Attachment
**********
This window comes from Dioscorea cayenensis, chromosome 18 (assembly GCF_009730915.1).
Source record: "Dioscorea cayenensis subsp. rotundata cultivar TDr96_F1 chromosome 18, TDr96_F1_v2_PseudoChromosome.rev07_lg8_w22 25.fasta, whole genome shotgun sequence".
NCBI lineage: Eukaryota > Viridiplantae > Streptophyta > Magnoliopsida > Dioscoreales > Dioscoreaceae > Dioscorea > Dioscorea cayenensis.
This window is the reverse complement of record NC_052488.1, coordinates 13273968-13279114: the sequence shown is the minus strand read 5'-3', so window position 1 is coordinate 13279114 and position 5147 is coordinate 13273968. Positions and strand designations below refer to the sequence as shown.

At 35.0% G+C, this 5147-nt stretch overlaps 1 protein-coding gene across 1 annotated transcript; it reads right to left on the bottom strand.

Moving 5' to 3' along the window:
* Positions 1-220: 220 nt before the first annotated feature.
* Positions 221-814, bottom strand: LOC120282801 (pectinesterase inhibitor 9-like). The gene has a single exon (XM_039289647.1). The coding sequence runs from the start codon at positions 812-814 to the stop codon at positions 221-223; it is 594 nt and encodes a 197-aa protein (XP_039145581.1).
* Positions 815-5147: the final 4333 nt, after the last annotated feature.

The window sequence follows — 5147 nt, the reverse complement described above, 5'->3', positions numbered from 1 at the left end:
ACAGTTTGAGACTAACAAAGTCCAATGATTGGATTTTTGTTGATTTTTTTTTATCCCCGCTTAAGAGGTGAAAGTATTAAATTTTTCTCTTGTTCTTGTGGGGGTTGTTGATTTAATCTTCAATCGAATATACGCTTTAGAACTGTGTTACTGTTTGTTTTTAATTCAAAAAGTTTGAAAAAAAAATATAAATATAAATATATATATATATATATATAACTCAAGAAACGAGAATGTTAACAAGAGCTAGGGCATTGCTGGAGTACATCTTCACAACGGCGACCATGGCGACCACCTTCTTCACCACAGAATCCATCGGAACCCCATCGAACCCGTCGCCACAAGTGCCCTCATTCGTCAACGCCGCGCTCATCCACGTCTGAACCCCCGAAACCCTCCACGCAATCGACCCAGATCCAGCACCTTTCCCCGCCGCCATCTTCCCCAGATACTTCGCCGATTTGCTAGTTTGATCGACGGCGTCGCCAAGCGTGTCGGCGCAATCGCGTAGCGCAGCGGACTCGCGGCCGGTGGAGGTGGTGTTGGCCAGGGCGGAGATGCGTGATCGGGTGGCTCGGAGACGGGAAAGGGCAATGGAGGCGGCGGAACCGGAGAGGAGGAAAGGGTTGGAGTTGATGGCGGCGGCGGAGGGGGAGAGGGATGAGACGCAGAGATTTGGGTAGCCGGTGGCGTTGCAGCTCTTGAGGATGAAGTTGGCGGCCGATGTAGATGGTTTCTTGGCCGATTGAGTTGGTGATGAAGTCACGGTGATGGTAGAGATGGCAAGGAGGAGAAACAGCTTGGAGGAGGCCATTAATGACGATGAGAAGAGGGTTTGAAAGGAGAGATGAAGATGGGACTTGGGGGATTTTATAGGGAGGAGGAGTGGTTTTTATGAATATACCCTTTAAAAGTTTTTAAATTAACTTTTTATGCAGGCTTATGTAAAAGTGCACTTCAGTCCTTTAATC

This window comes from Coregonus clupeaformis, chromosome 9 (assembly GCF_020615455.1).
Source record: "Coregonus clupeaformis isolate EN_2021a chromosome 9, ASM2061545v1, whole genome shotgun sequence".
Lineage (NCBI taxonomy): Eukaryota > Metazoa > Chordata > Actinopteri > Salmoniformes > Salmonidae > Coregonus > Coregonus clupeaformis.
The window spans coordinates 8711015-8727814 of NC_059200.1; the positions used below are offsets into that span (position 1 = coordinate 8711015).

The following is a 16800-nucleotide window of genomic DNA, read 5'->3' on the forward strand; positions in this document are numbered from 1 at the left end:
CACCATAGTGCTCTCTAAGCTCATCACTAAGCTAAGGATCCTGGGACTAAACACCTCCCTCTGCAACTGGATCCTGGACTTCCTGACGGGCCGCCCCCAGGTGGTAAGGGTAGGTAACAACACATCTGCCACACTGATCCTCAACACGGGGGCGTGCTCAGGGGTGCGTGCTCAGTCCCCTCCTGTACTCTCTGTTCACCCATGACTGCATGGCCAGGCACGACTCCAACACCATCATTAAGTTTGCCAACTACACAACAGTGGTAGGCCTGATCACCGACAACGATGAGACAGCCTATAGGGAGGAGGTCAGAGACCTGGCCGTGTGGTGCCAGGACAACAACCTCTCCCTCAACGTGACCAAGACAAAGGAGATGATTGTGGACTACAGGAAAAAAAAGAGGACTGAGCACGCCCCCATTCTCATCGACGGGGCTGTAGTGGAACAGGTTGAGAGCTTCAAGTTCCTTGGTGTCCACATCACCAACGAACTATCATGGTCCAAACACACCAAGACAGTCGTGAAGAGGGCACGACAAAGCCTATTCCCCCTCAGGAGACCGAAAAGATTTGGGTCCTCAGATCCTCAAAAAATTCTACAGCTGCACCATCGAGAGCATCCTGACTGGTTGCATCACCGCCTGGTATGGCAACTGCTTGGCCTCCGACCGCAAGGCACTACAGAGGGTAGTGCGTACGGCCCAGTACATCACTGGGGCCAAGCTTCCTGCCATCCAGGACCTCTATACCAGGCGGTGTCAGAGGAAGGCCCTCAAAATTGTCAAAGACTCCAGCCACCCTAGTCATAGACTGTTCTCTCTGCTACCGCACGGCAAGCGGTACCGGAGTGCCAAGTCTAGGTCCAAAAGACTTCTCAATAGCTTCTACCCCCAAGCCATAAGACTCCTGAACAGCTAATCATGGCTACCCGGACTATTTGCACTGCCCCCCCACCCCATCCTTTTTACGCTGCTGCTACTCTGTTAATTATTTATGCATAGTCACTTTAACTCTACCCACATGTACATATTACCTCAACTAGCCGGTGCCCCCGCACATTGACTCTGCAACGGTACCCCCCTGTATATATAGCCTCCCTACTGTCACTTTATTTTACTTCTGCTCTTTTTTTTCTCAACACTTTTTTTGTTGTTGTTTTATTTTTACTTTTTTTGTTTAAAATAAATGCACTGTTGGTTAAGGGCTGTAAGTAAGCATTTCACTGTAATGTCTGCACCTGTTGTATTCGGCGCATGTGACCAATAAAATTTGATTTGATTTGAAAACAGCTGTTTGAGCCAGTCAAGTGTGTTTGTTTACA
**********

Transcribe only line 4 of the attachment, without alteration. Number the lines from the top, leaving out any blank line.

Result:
This window is the reverse complement of record NC_052488.1, coordinates 13273968-13279114: the sequence shown is the minus strand read 5'-3', so window position 1 is coordinate 13279114 and position 5147 is coordinate 13273968. Positions and strand designations below refer to the sequence as shown.